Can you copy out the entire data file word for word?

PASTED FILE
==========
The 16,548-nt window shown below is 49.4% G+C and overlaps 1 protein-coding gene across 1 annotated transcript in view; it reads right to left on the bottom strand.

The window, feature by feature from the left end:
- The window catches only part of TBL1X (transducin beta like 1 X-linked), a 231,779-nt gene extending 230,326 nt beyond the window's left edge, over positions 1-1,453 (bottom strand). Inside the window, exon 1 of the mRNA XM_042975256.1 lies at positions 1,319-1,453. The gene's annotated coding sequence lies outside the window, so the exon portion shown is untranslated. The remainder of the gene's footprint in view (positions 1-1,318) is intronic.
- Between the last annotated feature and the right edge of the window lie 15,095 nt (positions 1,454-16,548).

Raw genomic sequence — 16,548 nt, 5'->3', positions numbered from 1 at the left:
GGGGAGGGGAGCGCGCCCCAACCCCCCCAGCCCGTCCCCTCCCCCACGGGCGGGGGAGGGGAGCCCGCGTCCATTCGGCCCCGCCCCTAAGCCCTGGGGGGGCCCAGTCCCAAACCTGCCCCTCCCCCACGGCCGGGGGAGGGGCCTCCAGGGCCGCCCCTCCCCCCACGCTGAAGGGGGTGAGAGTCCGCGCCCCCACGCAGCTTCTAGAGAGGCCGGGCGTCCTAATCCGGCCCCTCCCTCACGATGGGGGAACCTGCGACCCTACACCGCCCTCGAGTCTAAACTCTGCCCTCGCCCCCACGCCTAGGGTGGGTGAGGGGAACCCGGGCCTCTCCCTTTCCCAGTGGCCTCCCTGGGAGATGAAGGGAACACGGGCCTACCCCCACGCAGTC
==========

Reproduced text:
The 16,548-nt window shown below is 49.4% G+C and overlaps 1 protein-coding gene across 1 annotated transcript in view; it reads right to left on the bottom strand.

The window, feature by feature from the left end:
- The window catches only part of TBL1X (transducin beta like 1 X-linked), a 231,779-nt gene extending 230,326 nt beyond the window's left edge, over positions 1-1,453 (bottom strand). Inside the window, exon 1 of the mRNA XM_042975256.1 lies at positions 1,319-1,453. The gene's annotated coding sequence lies outside the window, so the exon portion shown is untranslated. The remainder of the gene's footprint in view (positions 1-1,318) is intronic.
- Between the last annotated feature and the right edge of the window lie 15,095 nt (positions 1,454-16,548).

Raw genomic sequence — 16,548 nt, 5'->3', positions numbered from 1 at the left:
GGGGAGGGGAGCGCGCCCCAACCCCCCCAGCCCGTCCCCTCCCCCACGGGCGGGGGAGGGGAGCCCGCGTCCATTCGGCCCCGCCCCTAAGCCCTGGGGGGGCCCAGTCCCAAACCTGCCCCTCCCCCACGGCCGGGGGAGGGGCCTCCAGGGCCGCCCCTCCCCCCACGCTGAAGGGGGTGAGAGTCCGCGCCCCCACGCAGCTTCTAGAGAGGCCGGGCGTCCTAATCCGGCCCCTCCCTCACGATGGGGGAACCTGCGACCCTACACCGCCCTCGAGTCTAAACTCTGCCCTCGCCCCCACGCCTAGGGTGGGTGAGGGGAACCCGGGCCTCTCCCTTTCCCAGTGGCCTCCCTGGGAGATGAAGGGAACACGGGCCTACCCCCACGCAGTC